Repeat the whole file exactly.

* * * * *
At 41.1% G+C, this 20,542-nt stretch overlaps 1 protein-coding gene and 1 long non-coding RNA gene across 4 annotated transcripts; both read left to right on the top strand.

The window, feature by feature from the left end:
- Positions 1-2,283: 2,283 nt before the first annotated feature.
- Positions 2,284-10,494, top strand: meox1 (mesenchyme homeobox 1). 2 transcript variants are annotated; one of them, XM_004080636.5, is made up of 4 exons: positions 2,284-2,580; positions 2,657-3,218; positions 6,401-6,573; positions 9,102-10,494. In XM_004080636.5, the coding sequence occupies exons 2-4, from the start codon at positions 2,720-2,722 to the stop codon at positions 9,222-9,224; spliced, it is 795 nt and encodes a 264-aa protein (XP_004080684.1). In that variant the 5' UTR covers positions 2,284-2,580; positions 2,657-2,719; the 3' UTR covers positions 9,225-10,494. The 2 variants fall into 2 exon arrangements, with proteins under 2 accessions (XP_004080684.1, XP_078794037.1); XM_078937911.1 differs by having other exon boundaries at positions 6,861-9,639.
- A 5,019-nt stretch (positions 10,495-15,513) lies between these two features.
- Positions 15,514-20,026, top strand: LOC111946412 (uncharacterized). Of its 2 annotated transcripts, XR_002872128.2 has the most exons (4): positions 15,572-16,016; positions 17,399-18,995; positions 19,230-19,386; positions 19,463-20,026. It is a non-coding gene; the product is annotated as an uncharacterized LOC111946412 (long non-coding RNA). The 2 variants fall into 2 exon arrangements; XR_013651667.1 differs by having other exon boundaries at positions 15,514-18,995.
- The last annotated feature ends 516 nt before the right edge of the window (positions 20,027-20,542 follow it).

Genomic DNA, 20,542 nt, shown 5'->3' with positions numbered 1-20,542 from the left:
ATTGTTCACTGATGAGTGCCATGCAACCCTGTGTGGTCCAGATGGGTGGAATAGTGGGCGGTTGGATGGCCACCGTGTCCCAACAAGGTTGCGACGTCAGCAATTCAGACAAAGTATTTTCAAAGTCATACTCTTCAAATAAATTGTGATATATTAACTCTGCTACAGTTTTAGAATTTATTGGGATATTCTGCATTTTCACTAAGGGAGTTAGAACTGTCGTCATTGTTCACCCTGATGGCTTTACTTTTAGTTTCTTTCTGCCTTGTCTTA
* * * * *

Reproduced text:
At 41.1% G+C, this 20,542-nt stretch overlaps 1 protein-coding gene and 1 long non-coding RNA gene across 4 annotated transcripts; both read left to right on the top strand.

The window, feature by feature from the left end:
- Positions 1-2,283: 2,283 nt before the first annotated feature.
- Positions 2,284-10,494, top strand: meox1 (mesenchyme homeobox 1). 2 transcript variants are annotated; one of them, XM_004080636.5, is made up of 4 exons: positions 2,284-2,580; positions 2,657-3,218; positions 6,401-6,573; positions 9,102-10,494. In XM_004080636.5, the coding sequence occupies exons 2-4, from the start codon at positions 2,720-2,722 to the stop codon at positions 9,222-9,224; spliced, it is 795 nt and encodes a 264-aa protein (XP_004080684.1). In that variant the 5' UTR covers positions 2,284-2,580; positions 2,657-2,719; the 3' UTR covers positions 9,225-10,494. The 2 variants fall into 2 exon arrangements, with proteins under 2 accessions (XP_004080684.1, XP_078794037.1); XM_078937911.1 differs by having other exon boundaries at positions 6,861-9,639.
- A 5,019-nt stretch (positions 10,495-15,513) lies between these two features.
- Positions 15,514-20,026, top strand: LOC111946412 (uncharacterized). Of its 2 annotated transcripts, XR_002872128.2 has the most exons (4): positions 15,572-16,016; positions 17,399-18,995; positions 19,230-19,386; positions 19,463-20,026. It is a non-coding gene; the product is annotated as an uncharacterized LOC111946412 (long non-coding RNA). The 2 variants fall into 2 exon arrangements; XR_013651667.1 differs by having other exon boundaries at positions 15,514-18,995.
- The last annotated feature ends 516 nt before the right edge of the window (positions 20,027-20,542 follow it).

Genomic DNA, 20,542 nt, shown 5'->3' with positions numbered 1-20,542 from the left:
ATTGTTCACTGATGAGTGCCATGCAACCCTGTGTGGTCCAGATGGGTGGAATAGTGGGCGGTTGGATGGCCACCGTGTCCCAACAAGGTTGCGACGTCAGCAATTCAGACAAAGTATTTTCAAAGTCATACTCTTCAAATAAATTGTGATATATTAACTCTGCTACAGTTTTAGAATTTATTGGGATATTCTGCATTTTCACTAAGGGAGTTAGAACTGTCGTCATTGTTCACCCTGATGGCTTTACTTTTAGTTTCTTTCTGCCTTGTCTTA